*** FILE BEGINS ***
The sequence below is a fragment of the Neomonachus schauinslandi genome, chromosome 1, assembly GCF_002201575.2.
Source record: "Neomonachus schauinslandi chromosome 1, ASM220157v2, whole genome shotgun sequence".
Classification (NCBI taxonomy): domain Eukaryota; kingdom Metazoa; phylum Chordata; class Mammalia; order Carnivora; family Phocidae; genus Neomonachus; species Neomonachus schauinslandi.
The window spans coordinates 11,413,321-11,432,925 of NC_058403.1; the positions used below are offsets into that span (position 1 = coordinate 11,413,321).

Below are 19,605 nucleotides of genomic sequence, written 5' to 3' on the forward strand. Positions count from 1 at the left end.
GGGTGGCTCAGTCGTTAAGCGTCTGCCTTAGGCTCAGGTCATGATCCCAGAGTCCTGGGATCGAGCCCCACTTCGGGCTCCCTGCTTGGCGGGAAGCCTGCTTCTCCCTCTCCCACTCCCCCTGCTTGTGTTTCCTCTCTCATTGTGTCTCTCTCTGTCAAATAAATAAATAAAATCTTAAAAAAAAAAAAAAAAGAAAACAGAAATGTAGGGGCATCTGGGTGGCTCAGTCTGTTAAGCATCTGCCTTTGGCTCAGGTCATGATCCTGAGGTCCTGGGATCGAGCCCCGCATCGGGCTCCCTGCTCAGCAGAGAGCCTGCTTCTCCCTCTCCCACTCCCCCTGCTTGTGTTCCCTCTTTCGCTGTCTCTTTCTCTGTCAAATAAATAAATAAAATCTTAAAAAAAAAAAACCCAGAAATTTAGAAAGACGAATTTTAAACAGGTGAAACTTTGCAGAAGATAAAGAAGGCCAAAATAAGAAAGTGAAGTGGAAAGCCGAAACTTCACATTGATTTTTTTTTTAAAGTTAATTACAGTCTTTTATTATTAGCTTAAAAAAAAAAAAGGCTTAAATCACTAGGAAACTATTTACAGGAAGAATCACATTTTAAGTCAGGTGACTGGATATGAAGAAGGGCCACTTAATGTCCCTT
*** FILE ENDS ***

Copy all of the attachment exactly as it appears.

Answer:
The sequence below is a fragment of the Neomonachus schauinslandi genome, chromosome 1, assembly GCF_002201575.2.
Source record: "Neomonachus schauinslandi chromosome 1, ASM220157v2, whole genome shotgun sequence".
Classification (NCBI taxonomy): domain Eukaryota; kingdom Metazoa; phylum Chordata; class Mammalia; order Carnivora; family Phocidae; genus Neomonachus; species Neomonachus schauinslandi.
The window spans coordinates 11,413,321-11,432,925 of NC_058403.1; the positions used below are offsets into that span (position 1 = coordinate 11,413,321).

Below are 19,605 nucleotides of genomic sequence, written 5' to 3' on the forward strand. Positions count from 1 at the left end.
GGGTGGCTCAGTCGTTAAGCGTCTGCCTTAGGCTCAGGTCATGATCCCAGAGTCCTGGGATCGAGCCCCACTTCGGGCTCCCTGCTTGGCGGGAAGCCTGCTTCTCCCTCTCCCACTCCCCCTGCTTGTGTTTCCTCTCTCATTGTGTCTCTCTCTGTCAAATAAATAAATAAAATCTTAAAAAAAAAAAAAAAAGAAAACAGAAATGTAGGGGCATCTGGGTGGCTCAGTCTGTTAAGCATCTGCCTTTGGCTCAGGTCATGATCCTGAGGTCCTGGGATCGAGCCCCGCATCGGGCTCCCTGCTCAGCAGAGAGCCTGCTTCTCCCTCTCCCACTCCCCCTGCTTGTGTTCCCTCTTTCGCTGTCTCTTTCTCTGTCAAATAAATAAATAAAATCTTAAAAAAAAAAAACCCAGAAATTTAGAAAGACGAATTTTAAACAGGTGAAACTTTGCAGAAGATAAAGAAGGCCAAAATAAGAAAGTGAAGTGGAAAGCCGAAACTTCACATTGATTTTTTTTTTAAAGTTAATTACAGTCTTTTATTATTAGCTTAAAAAAAAAAAAGGCTTAAATCACTAGGAAACTATTTACAGGAAGAATCACATTTTAAGTCAGGTGACTGGATATGAAGAAGGGCCACTTAATGTCCCTT